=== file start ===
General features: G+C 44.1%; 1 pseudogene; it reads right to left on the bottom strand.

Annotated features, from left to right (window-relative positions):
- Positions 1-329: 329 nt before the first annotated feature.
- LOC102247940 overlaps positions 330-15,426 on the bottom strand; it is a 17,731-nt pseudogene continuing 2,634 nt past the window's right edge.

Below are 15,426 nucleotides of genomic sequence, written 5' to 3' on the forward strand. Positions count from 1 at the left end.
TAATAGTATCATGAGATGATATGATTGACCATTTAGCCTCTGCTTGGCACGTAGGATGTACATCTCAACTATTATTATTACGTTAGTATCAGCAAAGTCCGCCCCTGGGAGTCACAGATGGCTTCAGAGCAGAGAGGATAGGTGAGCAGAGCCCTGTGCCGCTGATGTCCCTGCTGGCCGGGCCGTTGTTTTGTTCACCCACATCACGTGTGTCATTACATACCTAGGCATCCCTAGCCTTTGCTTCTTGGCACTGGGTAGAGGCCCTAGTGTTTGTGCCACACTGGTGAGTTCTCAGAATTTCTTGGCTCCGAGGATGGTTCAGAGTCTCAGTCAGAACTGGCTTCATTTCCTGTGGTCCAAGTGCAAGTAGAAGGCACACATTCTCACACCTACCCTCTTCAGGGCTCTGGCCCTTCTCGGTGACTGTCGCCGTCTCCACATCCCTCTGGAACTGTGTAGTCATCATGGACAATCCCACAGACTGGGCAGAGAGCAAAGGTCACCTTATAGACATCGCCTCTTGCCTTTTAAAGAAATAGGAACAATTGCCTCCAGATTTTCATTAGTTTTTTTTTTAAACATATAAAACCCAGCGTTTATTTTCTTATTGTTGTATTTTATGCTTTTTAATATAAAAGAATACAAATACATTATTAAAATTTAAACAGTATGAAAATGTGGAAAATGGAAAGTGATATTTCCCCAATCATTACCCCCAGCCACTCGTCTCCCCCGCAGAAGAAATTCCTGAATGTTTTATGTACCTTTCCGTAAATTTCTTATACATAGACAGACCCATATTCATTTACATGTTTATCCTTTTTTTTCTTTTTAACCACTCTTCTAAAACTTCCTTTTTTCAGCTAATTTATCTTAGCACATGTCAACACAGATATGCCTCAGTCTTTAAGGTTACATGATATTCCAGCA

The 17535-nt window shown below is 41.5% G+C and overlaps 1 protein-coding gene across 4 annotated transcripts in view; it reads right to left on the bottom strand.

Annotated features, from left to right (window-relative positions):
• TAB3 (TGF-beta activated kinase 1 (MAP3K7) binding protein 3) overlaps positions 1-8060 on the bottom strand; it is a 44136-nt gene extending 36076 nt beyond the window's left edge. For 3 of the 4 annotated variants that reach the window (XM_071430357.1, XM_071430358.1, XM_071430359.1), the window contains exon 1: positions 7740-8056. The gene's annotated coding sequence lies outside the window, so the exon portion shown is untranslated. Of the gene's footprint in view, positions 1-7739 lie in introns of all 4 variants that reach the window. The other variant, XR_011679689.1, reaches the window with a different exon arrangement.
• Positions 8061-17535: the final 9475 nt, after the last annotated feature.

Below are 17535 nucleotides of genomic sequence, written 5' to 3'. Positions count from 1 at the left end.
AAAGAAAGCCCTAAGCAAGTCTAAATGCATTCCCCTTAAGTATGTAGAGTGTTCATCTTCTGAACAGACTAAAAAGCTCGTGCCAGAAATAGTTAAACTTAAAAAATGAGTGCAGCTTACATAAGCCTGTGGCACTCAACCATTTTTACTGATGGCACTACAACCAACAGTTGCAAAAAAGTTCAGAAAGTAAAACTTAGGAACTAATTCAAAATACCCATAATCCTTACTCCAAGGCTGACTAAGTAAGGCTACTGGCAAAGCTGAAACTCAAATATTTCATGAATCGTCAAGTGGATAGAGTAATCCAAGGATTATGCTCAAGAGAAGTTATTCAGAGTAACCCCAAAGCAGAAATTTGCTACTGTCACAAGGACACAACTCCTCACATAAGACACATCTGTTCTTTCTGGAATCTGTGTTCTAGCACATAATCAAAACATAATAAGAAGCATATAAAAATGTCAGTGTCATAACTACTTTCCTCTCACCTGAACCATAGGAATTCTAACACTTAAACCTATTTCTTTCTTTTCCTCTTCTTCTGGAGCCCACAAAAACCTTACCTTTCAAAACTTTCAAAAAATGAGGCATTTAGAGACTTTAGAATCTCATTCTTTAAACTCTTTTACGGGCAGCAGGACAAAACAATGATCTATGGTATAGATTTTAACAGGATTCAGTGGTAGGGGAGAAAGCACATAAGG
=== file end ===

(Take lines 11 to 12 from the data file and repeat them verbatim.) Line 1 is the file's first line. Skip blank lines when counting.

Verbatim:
Below are 17535 nucleotides of genomic sequence, written 5' to 3'. Positions count from 1 at the left end.
AAAGAAAGCCCTAAGCAAGTCTAAATGCATTCCCCTTAAGTATGTAGAGTGTTCATCTTCTGAACAGACTAAAAAGCTCGTGCCAGAAATAGTTAAACTTAAAAAATGAGTGCAGCTTACATAAGCCTGTGGCACTCAACCATTTTTACTGATGGCACTACAACCAACAGTTGCAAAAAAGTTCAGAAAGTAAAACTTAGGAACTAATTCAAAATACCCATAATCCTTACTCCAAGGCTGACTAAGTAAGGCTACTGGCAAAGCTGAAACTCAAATATTTCATGAATCGTCAAGTGGATAGAGTAATCCAAGGATTATGCTCAAGAGAAGTTATTCAGAGTAACCCCAAAGCAGAAATTTGCTACTGTCACAAGGACACAACTCCTCACATAAGACACATCTGTTCTTTCTGGAATCTGTGTTCTAGCACATAATCAAAACATAATAAGAAGCATATAAAAATGTCAGTGTCATAACTACTTTCCTCTCACCTGAACCATAGGAATTCTAACACTTAAACCTATTTCTTTCTTTTCCTCTTCTTCTGGAGCCCACAAAAACCTTACCTTTCAAAACTTTCAAAAAATGAGGCATTTAGAGACTTTAGAATCTCATTCTTTAAACTCTTTTACGGGCAGCAGGACAAAACAATGATCTATGGTATAGATTTTAACAGGATTCAGTGGTAGGGGAGAAAGCACATAAGG